Roger Casement at the National Concert Hall

Wonderful Casement material at the National Concert Hall last night. As part of the 1916 Series, Imagining Home, last evening was given the theme ‘Into Europe.’ Curated by Fintan O’Toole, the performances included Owen Roe delivering the speech that George Bernard Shaw had written for Casement to deliver at his treason trial. This speech was described in a recent column in the Irish Times,, but to hear it delivered with a moving blend of resignation and brio by Owen Roe was yet a revelation. Shaw would have had Casement admit all the facts of the case but then insist that as an Irishman he could not really be convicted of treason against a British monarch. Casement would also have insisted that Irish men and Irish women throwing themselves against unimaginable odds was no less and no more an expression of nationality that the futile efforts of the British army at Gallipoli that were currently exciting British patriots. Casement did not accept Shaw’s offer, and while his speech from the dock after sentencing is dignified, the challenge that Shaw threw upon the jurors had given Casement an opportunity of a different measure of immortality; one that these centenary celebrations are steadily restoring to him.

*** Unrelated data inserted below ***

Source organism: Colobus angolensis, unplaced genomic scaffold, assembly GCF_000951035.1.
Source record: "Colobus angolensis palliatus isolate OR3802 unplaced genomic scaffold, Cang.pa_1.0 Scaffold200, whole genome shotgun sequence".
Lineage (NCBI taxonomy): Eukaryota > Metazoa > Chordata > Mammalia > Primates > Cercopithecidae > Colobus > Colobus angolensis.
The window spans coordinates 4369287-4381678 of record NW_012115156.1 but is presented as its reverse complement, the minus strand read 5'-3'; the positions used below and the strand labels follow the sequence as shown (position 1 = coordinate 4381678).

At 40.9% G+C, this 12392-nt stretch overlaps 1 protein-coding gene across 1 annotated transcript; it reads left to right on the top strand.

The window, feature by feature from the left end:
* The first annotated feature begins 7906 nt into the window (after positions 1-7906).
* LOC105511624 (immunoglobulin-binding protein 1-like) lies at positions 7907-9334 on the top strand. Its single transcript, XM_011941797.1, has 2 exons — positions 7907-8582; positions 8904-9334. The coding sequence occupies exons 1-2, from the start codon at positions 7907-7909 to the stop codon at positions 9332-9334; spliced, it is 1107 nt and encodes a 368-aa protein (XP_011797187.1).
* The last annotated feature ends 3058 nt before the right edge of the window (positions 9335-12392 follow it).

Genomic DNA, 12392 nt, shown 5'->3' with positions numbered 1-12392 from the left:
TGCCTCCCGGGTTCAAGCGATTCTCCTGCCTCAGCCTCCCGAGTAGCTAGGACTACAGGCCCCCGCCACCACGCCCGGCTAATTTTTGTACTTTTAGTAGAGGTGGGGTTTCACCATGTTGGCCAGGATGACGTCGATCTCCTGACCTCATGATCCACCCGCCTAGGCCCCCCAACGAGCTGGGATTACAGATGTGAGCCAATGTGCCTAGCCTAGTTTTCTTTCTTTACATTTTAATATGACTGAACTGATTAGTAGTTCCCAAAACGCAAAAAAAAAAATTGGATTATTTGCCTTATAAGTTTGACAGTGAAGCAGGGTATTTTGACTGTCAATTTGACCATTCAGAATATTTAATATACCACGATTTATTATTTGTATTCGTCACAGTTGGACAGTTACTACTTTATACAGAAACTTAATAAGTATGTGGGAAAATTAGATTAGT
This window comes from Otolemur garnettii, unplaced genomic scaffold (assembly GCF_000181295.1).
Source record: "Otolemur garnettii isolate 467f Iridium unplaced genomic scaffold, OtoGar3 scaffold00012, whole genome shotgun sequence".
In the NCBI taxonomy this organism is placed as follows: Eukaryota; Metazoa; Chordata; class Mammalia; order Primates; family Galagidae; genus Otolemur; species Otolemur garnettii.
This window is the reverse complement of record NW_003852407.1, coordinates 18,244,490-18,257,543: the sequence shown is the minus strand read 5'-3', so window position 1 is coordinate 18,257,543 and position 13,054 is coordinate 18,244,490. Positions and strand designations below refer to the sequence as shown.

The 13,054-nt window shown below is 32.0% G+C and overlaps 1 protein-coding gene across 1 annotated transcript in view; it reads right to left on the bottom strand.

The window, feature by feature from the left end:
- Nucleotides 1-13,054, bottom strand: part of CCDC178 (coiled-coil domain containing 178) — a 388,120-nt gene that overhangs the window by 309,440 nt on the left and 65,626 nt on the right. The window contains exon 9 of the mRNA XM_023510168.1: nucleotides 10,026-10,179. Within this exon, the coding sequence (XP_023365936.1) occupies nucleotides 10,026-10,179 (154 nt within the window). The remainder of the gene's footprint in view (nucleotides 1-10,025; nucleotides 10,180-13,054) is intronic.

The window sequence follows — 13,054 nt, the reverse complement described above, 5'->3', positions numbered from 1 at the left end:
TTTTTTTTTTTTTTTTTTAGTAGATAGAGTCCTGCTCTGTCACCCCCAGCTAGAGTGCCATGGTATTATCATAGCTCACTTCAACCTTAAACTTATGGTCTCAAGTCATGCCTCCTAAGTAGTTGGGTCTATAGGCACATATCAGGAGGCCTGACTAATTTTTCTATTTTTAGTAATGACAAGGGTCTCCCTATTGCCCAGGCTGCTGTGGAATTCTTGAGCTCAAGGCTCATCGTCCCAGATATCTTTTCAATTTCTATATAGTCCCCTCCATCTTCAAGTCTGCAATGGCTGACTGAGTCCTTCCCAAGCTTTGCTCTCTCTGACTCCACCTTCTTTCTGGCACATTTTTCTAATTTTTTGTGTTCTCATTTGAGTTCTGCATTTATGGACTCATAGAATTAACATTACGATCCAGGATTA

After this performance, came the premiere of Fintan O’Toole’s own new piece about Casement. With the images of a black circle (recalling the rubber tires that move modernity) and of a proffered hand (the stump of a mutilated worker, or the handshake of a perpetrator), O’Toole’s “The Nightmare of Empire/The Dream of Europe” channels Casement’s excoriating attack upon imperialism. In a thrilling performance, Olwen Fouéré drew the full draught of indignation, worried complicity, and principled defiance from O’Toole’s text. Quite an evening.

[Photograph of Olwen Fouéré, from Facebook page of Frances Marshall Photography. Used with permission]